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October 24, 2014

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LAWYERS:

Economy presses billing tradition

With money tight, corporate clients want more — and more predictability — for their legal fees

Beyond the Sun

The billable hour, long the lawyer’s friend, is facing a tough challenge from the bad economy.

Most American corporate law firms base their business plans on the billable hour. Although some Las Vegas firms allow flat rates for services, most work is compensated based on how many hours the legal team says it took to complete it.

The American Bar Association has urged law firms to move away from the practice for years because ethicists say it promotes bill padding and inefficiency.

But the call for alternative billing structures is now coming from an even more persuasive party: clients.

As the recession deepens, businesses are questioning legal expenses, according to an ABA study last fall. More companies are requesting alternative billing as a way to lower costs or better predict legal expenses.

Because lawyers in Las Vegas generally are less expensive than peers on the coasts, the downturn could actually help some corporate law firms here, managing partners of local firms said.

Lewis & Roca, which offers a variety of alternative billing options, has attracted out-of-state clients seeking more bang for their buck.

“They’re looking for both lower hourly and flat fees,” said Lewis & Roca partner Michael McCue. “For example, my rate is $455 an hour and I’ve been practicing 19 years. A fourth-year associate at a large international firm at an office in Silicon Valley is charging the same amount.”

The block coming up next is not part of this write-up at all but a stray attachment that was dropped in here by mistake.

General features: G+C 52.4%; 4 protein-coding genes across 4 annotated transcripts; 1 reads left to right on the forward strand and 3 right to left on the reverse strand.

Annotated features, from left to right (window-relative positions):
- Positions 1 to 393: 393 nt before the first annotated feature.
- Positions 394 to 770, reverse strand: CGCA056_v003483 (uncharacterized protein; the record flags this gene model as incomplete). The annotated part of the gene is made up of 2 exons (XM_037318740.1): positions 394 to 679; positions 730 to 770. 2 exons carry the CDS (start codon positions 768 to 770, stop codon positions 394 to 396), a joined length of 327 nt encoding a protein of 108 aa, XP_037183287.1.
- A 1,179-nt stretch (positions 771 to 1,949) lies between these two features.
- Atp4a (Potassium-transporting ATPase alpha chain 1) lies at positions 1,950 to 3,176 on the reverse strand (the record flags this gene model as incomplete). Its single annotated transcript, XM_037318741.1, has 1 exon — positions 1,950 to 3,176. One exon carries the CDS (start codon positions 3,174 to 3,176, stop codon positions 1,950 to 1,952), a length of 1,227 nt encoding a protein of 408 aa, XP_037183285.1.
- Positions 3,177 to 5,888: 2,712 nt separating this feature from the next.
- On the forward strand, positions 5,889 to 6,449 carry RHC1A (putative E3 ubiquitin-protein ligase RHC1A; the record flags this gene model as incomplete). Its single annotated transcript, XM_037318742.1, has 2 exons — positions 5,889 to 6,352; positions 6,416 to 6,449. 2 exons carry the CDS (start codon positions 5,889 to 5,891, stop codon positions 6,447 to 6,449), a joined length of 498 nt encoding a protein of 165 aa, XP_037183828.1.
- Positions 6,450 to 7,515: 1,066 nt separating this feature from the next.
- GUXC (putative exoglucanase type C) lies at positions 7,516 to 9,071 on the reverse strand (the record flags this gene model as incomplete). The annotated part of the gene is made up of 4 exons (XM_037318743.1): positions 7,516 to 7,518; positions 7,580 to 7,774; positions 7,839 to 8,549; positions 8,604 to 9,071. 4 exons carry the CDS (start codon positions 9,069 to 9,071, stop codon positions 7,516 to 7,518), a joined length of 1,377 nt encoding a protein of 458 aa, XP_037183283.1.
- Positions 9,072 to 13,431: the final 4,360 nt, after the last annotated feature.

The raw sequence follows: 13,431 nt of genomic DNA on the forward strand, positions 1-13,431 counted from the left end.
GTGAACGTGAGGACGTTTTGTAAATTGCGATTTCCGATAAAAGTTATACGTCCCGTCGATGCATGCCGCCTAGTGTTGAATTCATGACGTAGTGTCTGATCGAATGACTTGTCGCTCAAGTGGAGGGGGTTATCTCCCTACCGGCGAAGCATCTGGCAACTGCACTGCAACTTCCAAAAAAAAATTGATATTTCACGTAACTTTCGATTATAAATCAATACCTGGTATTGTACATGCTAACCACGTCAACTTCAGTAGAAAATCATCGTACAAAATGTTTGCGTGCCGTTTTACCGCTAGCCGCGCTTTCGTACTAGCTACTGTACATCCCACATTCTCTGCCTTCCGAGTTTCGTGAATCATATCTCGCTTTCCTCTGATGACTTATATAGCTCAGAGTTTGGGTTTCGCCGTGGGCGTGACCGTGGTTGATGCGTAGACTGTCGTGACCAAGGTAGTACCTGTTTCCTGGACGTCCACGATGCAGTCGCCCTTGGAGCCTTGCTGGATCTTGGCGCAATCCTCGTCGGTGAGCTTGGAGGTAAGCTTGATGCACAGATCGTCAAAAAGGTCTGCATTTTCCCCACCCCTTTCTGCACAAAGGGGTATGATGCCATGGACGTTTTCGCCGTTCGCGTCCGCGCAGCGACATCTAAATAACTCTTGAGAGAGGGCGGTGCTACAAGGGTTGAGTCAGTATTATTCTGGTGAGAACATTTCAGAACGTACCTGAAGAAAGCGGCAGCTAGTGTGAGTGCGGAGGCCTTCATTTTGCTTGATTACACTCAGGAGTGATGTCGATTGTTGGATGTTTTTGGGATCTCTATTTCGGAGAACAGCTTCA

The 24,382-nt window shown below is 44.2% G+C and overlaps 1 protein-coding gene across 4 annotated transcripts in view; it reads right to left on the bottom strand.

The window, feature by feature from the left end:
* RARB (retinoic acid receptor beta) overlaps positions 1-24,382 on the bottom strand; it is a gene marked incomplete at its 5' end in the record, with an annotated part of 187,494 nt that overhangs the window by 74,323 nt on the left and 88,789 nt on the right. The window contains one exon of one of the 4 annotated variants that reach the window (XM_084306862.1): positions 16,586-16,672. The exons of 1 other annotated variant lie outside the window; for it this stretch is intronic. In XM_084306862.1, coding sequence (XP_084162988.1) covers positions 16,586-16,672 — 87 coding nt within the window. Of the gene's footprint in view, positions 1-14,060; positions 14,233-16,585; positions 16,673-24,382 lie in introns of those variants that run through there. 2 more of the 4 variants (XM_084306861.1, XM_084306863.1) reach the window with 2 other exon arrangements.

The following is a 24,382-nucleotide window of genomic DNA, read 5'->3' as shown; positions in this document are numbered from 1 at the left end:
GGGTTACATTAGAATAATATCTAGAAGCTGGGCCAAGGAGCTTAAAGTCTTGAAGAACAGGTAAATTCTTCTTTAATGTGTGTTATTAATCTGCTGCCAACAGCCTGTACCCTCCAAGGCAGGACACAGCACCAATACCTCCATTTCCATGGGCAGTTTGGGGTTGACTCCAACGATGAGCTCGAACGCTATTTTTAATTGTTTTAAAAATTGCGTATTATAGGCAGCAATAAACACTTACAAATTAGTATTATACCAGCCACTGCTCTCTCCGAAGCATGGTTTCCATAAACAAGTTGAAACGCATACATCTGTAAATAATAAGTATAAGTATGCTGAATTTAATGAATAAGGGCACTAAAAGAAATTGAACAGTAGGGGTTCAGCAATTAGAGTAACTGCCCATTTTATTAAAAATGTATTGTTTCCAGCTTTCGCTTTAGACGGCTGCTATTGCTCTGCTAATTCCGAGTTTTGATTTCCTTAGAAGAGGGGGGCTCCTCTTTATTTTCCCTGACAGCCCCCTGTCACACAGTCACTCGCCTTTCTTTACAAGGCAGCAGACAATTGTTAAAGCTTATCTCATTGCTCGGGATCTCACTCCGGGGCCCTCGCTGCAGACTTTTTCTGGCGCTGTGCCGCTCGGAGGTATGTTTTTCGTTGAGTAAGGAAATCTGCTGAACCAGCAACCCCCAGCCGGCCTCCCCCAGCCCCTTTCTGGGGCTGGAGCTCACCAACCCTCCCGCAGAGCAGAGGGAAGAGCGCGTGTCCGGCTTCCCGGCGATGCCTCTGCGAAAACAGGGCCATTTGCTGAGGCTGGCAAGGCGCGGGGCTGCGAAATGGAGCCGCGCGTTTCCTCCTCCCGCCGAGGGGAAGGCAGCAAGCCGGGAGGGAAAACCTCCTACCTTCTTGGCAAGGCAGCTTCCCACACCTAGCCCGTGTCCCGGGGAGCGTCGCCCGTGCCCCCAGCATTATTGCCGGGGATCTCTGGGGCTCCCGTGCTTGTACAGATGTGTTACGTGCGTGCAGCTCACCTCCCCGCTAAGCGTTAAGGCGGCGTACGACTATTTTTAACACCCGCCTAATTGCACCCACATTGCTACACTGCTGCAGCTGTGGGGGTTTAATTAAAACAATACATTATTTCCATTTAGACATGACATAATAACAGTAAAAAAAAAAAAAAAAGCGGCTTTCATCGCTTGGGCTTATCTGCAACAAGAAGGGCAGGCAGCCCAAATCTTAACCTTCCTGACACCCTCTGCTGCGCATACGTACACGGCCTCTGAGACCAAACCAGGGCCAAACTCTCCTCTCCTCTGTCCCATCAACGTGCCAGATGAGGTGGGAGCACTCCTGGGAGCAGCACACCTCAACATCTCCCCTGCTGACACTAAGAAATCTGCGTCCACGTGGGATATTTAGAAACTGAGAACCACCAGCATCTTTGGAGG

They don’t just want the bill to be lower, they want to know in advance what the numbers are going to be.

“We find that clients are opting more for flat fees because it makes legal fees more predictable,” McCue said.

His firm, which already offered fixed rates, is offering other alternative fee arrangements including blended rates, contingency fees, fees based on performance and discounted fees based on volume.

The state’s largest law firm, Lionel Sawyer & Collins, would consider alternative pricing if clients requested it, managing partner Paul Hejmanowski said in past interviews.

Even small firms are moving toward alternative billing.

Local small-business law firm Lubbers & Borg recently announced it would provide a menu of fixed rate services.

“In this economy, a small business is going to cut its legal budget,” partner Brooke Borg said. “We want to prevent them from cutting off contact with their lawyer altogether.”

But not all firms are making the change.

Corporate law firm Jolley Urga Wirth Woodbury & Standish offers flat fees to some of its larger corporate clients for types of work that are predictable and frequently requested such as forming corporations, wills and trusts — but that’s as far as the firm is willing to go with alternative billing, according to partner Bill Urga.

“It’s been suggested over a period of time to get rid of the billable hour — that’s very difficult,” Urga said. “I don’t know how you could estimate the cost of actually doing legal work like getting a patent approved or getting a license. You don’t know how many hearings are involved — anything could happen. So you never know how much work something is going to take.”

While firms can sometimes make more on alternative billing than they would from an hourly rate, it’s not guaranteed the firm will break even on every case.

“That’s the risk to the firm when using the flat rate,” McCue said. “We may lose or gain money but it promotes efficiency, whereas billable hours do not.”

A version of this story appeared in this week’s In Business Las Vegas, a sister publication of the Las Vegas Sun.

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